10 Injuries That Had the Biggest Impact on the Bundesliga Season
Although clubs will always do everything they can within their means to prepare themselves for a difficult season, injuries are always a roll of the dice that are beyond the control of any board of directors.
This season, several Bundesliga clubs have been blighted by injuries. Borussia Dortmund are without doubt the most notable, their having to call Manuel Friedrich out of retirement and convert players to new positions being prime examples of the desperate situation they've faced.
But BVB are not the only club to have had injury problems. Schalke dealt without Klaas-Jan Huntelaar for long periods of time and cruciate ligament tears to Marco Hoger and Dennis Aogo left them extremely short of staff in defensive midfield.
Even Bayern Munich, the deepest club in the Bundesliga, have had injury problems, and a lack of fitness among key players has contributed to Hamburg's relegation fight.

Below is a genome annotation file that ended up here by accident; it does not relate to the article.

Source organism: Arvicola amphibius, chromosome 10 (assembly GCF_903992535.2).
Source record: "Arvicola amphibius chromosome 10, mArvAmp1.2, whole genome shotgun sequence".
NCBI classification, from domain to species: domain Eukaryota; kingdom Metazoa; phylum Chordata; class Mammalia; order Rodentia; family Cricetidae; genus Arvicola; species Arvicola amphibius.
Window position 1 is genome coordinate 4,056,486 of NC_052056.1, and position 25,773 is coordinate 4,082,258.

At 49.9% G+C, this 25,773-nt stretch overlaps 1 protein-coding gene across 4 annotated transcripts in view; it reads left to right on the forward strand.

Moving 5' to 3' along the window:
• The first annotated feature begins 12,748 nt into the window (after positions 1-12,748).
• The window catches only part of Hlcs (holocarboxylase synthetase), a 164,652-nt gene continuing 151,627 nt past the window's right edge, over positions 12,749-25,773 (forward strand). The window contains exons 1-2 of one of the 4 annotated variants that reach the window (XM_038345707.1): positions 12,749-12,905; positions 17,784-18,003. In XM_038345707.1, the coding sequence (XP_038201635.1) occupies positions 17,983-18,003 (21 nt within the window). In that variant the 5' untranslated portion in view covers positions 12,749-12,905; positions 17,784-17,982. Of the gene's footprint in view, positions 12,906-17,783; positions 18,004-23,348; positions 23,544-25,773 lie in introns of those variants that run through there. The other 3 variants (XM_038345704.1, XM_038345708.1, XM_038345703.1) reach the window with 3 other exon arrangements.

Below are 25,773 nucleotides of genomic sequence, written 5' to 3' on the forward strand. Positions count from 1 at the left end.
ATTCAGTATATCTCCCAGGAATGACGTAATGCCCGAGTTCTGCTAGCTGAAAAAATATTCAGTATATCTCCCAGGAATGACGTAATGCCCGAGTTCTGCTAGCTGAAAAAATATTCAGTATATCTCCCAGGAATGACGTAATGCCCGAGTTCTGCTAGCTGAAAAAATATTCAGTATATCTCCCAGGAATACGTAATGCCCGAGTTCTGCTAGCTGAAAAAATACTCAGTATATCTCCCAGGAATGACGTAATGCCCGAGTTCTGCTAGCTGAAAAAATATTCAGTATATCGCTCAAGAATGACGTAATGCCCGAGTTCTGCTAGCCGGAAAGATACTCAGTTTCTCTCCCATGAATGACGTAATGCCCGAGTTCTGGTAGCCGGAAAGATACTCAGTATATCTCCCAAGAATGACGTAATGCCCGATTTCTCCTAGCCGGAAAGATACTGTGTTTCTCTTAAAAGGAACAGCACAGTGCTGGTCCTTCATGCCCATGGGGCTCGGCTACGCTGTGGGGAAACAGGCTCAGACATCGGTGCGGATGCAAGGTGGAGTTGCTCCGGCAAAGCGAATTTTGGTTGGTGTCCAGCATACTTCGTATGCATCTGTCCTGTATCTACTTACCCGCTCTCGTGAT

Out of all the many injured players to miss out on time, B/R has identified the 10 most influential absences arranged alphabetically by surname. Click "Begin Slideshow" to see who makes the cut.
When Bayern signed Thiago Alcantara for €25 million last summer, many raised a skeptical eyebrow over how the Spain international would fit into an already star-studded Bavarian midfield. With Bastian Schweinsteiger, Javi Martinez, Toni Kroos, Mario Gotze and Thomas Muller already capable of playing varying depths in the center of midfield, Thiago's potential role was uncertain.
After recovering from an injury that saw his miss the majority of three months, though, Thiago earned his place in Pep Guardiola's starting lineup. While many have been unable to adapt to the trainer's tactical approach, the trainer's former protege from his Barcelona years has taken the next step in his development, progressing from talented prospect to genuine star.
Thiago sustained a knee injury in March, and although he recently returned to fitness, his absence cost Bayern during a critical part of their season. The Bavarians have been woefully out of form as of late, and although their poor Bundesliga form came after they won the title, it's hard to deny that Thiago's presence could have helped them—especially against Real Madrid.
Thiago may be one of many excellent central midfield players at Bayern, but he provides unique qualities. When Guardiola chose to start Schweinsteiger, Kroos and Philipp Lahm as a central trio, he would have benefited from replacing one of the aforementioned with Thiago, who offers different qualities.